Life is a learning experience and an adventurous journey. As saying goes: Anything you resist -- persists. This is also mirrored in physics; any action will create an equal and opposing reaction. This is why war does not solve problems long term. But this philosophy also applies to personal attitudes and how we approach life. If you don't resist problems (resistance creates stress), but instead try to understand why the problem is there in the first place, and at a deeper level -- then it can be resolved more easily. There is a deeper purpose underlying what we see in the everyday world. There is also purpose in adversity and we all experience it, for life is about learning, and we all are going to get tested at various times in our lives. Acceptance of the situation allows us to see it from a broader and deeper perspective and empowers us. The character needs to be built. Adversity may test what you are made of - at that particular moment only. But we improve our character from these experiences and learn to be more resilient. Humans are great at improving their skills. We can learn through our own process, or learn from the examples of others. Once one has formed and 'built' their character through their cognition and experiences, those experiences define who you are.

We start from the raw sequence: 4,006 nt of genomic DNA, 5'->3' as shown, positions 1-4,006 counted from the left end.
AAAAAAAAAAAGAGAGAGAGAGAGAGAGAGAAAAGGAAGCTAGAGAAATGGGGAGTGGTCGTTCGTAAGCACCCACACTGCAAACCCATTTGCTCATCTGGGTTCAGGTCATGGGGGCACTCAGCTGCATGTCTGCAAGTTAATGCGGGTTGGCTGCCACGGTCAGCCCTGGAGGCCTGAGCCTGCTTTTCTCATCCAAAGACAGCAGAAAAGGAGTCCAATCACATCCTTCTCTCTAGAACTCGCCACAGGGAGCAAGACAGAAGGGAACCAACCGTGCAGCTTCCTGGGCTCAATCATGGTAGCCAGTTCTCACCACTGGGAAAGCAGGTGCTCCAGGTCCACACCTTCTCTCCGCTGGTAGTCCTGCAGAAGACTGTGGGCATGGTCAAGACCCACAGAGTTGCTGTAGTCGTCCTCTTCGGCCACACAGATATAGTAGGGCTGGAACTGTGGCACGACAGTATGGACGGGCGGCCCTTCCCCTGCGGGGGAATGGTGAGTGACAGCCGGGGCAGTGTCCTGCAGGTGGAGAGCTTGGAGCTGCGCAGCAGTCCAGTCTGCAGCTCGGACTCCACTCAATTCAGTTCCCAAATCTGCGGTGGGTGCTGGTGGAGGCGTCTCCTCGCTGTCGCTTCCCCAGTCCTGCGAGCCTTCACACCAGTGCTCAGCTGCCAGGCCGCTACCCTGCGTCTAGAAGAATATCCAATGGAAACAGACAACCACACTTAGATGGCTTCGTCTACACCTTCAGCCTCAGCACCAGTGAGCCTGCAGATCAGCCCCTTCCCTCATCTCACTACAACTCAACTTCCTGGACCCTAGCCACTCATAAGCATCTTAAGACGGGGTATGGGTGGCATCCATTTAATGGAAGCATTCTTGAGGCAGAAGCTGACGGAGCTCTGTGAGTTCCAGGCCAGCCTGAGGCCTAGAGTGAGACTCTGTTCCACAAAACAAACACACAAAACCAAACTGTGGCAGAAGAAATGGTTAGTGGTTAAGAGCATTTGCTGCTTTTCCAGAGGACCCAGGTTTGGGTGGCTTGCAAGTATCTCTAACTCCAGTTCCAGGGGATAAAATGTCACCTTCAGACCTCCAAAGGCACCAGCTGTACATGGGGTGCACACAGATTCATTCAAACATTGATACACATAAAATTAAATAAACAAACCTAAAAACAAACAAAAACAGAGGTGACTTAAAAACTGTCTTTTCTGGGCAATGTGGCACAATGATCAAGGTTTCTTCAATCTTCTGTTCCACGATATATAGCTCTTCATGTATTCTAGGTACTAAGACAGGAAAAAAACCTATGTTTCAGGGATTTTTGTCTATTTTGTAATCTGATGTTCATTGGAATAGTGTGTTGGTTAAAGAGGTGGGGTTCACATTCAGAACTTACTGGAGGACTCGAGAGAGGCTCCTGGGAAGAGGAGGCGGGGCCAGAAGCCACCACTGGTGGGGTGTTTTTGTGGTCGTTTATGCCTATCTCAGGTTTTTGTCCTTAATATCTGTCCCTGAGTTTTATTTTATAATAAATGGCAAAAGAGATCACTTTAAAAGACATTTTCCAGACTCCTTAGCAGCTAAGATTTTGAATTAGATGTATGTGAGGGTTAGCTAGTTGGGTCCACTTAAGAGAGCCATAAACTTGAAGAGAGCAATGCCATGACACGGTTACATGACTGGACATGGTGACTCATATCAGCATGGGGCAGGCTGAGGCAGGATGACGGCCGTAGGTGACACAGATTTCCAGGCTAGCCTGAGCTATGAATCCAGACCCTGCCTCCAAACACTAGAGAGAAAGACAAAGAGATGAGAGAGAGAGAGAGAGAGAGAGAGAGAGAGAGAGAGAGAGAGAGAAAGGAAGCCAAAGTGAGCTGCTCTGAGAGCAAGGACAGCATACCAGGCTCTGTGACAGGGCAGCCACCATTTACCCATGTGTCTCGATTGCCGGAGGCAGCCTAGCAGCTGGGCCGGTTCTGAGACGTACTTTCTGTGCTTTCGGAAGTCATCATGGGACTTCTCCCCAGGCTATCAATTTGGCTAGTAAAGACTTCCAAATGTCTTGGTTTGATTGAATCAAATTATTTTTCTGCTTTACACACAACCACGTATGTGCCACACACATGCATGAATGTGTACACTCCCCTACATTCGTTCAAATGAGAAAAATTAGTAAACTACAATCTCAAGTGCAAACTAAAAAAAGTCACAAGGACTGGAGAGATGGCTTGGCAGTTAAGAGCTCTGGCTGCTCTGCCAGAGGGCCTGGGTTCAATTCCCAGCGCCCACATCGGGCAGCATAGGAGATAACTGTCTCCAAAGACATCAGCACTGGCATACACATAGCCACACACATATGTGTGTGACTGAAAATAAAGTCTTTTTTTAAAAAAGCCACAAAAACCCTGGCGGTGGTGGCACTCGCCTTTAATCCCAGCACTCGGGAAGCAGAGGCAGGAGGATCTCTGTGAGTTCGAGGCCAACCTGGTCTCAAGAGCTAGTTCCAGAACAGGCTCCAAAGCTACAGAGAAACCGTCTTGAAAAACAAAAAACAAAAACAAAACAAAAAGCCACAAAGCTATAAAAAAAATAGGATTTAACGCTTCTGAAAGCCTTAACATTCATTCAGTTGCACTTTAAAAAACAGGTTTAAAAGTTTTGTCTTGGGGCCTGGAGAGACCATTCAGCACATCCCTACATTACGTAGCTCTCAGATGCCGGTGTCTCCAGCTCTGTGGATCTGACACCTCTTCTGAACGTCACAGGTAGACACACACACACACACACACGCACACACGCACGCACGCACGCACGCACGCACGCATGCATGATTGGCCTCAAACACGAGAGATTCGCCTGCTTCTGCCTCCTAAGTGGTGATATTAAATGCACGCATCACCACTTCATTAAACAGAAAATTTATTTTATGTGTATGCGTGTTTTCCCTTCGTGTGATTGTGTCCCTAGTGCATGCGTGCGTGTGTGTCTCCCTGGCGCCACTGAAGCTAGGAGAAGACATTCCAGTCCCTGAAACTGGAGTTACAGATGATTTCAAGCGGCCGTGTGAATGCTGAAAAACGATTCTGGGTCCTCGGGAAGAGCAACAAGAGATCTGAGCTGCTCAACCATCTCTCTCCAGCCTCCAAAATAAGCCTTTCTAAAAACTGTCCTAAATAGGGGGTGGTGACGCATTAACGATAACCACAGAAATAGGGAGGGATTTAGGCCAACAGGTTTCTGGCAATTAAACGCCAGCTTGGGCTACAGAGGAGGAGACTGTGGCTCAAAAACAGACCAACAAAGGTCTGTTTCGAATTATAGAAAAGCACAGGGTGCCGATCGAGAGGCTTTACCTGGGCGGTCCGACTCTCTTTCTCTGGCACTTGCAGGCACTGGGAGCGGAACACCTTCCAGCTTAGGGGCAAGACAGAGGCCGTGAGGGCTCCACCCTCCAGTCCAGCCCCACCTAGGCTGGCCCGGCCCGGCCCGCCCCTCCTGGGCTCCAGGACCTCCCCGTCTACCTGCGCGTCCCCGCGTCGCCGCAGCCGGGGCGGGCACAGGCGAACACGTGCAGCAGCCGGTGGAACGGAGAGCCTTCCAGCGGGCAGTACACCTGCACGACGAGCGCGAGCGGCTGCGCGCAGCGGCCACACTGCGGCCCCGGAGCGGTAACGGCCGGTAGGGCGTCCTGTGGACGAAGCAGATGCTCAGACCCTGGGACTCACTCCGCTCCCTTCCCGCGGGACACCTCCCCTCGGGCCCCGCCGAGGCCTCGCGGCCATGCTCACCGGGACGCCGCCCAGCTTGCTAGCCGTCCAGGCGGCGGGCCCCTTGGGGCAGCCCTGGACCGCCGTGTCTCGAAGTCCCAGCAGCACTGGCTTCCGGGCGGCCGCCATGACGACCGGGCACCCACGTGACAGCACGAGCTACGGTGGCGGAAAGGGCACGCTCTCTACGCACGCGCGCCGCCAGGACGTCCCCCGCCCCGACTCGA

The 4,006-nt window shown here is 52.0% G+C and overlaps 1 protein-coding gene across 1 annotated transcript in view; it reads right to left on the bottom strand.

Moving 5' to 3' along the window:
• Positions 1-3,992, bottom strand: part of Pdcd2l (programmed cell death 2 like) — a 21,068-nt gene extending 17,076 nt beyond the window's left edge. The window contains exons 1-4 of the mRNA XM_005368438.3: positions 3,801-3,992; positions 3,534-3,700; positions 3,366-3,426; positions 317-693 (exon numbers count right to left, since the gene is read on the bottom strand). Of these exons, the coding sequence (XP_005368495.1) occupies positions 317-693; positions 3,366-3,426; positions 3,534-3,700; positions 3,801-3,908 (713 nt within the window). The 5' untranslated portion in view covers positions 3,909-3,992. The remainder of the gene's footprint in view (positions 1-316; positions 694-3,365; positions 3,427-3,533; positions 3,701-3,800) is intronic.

AQ deals with one's ability to be: Resilient, health, and have tenacity. It brings ownership and determines one's accountability, responsibility, action, and engagement. AQ exposes one's extent to which someone perceives an adversity will “reach into” and affect other aspects of the situation or beyond. This in turn determines burden, stress, energy, and effort; it tends to have a cumulative effect. AQ also provides one with the endurance or the length of time the individual perceives the situation / adversity will last, or endure. Which would determine one's ability to have hope, optimism, and willingness to persevere. It does more accurately reflect of being who you are. If one has the "traits" necessary to be resilient and has the CORE dimensions of AQ than at least you have a fighting chance (if not better) than others.

When we open ourselves up to the full richness of life, we enable curious and unforeseen opportunities in which we might grow. Rather than the narrow alleyway our image of a perfect life drives us down; we are alive and awake to all that there is, and we become whole. Being high on AQ would also mean to develop more empathy as you have passed through a lot of trials. It would also make one more wise, profound and understanding. Acceptance of a situation allows to see it from a broader and deeper perspective. “There is not any present moment that is unconnected with some future one. The life of every man is a continued chain of incidents, each link of which hangs upon the former. The transition from cause to effect, from event to event, is often carried on by secret steps, which our foresight cannot divine, and our sagacity is unable to trace. Evil may at some future period bring forth good; and good may bring forth evil, both equally unexpected.” Joseph Addison